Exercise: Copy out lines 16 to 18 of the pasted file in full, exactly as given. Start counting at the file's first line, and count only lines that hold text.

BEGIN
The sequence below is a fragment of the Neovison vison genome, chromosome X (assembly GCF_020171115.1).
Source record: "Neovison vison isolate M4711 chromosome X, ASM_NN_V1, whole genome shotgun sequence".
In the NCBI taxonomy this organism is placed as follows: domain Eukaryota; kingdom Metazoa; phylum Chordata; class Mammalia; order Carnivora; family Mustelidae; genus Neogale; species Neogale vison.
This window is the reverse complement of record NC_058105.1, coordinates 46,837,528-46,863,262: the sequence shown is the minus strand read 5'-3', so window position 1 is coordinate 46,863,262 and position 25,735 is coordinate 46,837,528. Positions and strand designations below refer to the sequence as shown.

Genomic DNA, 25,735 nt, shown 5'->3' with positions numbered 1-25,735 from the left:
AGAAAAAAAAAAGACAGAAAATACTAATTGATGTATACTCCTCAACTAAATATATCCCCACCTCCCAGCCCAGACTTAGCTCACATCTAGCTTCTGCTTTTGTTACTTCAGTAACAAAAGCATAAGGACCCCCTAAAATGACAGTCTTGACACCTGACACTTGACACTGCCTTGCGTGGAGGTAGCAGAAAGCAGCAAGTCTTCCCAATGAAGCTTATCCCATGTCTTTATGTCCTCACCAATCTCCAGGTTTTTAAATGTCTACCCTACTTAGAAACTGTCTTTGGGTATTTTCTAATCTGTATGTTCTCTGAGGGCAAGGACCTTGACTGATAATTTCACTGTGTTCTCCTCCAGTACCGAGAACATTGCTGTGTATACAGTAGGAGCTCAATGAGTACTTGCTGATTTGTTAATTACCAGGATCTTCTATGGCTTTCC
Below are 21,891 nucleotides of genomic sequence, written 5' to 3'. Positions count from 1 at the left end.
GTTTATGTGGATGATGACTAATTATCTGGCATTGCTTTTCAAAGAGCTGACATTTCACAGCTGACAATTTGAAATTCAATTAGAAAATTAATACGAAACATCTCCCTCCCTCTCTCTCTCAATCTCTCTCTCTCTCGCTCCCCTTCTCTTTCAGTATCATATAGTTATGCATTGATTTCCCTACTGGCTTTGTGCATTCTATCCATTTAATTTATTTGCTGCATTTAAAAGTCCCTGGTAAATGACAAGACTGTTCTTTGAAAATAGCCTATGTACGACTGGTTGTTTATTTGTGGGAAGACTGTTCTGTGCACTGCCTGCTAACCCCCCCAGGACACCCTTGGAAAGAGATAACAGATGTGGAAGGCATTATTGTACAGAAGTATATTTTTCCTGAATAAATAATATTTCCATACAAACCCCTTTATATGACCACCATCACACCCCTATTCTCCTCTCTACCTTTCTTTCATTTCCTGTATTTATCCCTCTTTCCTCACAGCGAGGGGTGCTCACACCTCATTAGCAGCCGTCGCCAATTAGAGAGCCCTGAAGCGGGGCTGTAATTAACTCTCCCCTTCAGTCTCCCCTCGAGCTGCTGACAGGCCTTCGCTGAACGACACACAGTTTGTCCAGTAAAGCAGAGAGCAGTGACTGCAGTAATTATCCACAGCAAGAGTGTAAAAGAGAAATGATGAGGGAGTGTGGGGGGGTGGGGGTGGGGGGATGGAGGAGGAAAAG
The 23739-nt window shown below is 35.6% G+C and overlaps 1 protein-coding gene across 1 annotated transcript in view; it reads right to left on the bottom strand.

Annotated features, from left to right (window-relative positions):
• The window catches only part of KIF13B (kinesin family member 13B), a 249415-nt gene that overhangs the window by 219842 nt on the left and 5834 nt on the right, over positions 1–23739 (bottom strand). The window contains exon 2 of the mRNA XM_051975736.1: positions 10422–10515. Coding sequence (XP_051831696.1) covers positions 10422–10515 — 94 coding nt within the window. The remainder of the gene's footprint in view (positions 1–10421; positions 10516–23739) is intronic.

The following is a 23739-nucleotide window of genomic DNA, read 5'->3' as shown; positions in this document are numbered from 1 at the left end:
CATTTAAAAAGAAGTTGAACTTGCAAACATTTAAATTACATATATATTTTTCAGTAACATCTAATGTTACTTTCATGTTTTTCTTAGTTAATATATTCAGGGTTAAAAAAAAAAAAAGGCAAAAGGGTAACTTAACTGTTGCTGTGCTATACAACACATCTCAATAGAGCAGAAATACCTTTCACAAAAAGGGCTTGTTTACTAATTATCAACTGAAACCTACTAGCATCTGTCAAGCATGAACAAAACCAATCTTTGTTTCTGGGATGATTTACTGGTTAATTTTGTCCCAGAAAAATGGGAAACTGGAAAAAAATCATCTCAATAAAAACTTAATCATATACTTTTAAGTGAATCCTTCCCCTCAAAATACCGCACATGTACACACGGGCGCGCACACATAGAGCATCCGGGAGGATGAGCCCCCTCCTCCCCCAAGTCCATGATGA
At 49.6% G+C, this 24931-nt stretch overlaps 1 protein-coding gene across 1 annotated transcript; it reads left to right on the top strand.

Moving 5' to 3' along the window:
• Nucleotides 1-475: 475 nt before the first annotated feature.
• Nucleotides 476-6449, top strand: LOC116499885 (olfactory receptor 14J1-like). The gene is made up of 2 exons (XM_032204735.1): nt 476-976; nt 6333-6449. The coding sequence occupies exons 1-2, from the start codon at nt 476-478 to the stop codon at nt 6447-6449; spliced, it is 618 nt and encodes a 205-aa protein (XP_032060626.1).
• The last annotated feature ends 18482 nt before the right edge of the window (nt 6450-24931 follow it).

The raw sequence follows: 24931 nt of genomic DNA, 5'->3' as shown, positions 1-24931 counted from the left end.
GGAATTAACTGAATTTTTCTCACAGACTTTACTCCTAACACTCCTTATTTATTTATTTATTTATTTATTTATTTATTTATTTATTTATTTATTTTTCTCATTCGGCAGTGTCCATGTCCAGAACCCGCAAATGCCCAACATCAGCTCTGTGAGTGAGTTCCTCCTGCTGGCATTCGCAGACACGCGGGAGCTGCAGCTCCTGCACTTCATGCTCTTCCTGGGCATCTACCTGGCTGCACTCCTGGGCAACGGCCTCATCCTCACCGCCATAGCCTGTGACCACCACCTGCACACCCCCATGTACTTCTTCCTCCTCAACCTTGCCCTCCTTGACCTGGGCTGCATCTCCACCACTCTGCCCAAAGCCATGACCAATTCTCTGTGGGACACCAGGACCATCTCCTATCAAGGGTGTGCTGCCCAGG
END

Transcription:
• Nucleotides 1-475: 475 nt before the first annotated feature.
• Nucleotides 476-6449, top strand: LOC116499885 (olfactory receptor 14J1-like). The gene is made up of 2 exons (XM_032204735.1): nt 476-976; nt 6333-6449. The coding sequence occupies exons 1-2, from the start codon at nt 476-478 to the stop codon at nt 6447-6449; spliced, it is 618 nt and encodes a 205-aa protein (XP_032060626.1).
• The last annotated feature ends 18482 nt before the right edge of the window (nt 6450-24931 follow it).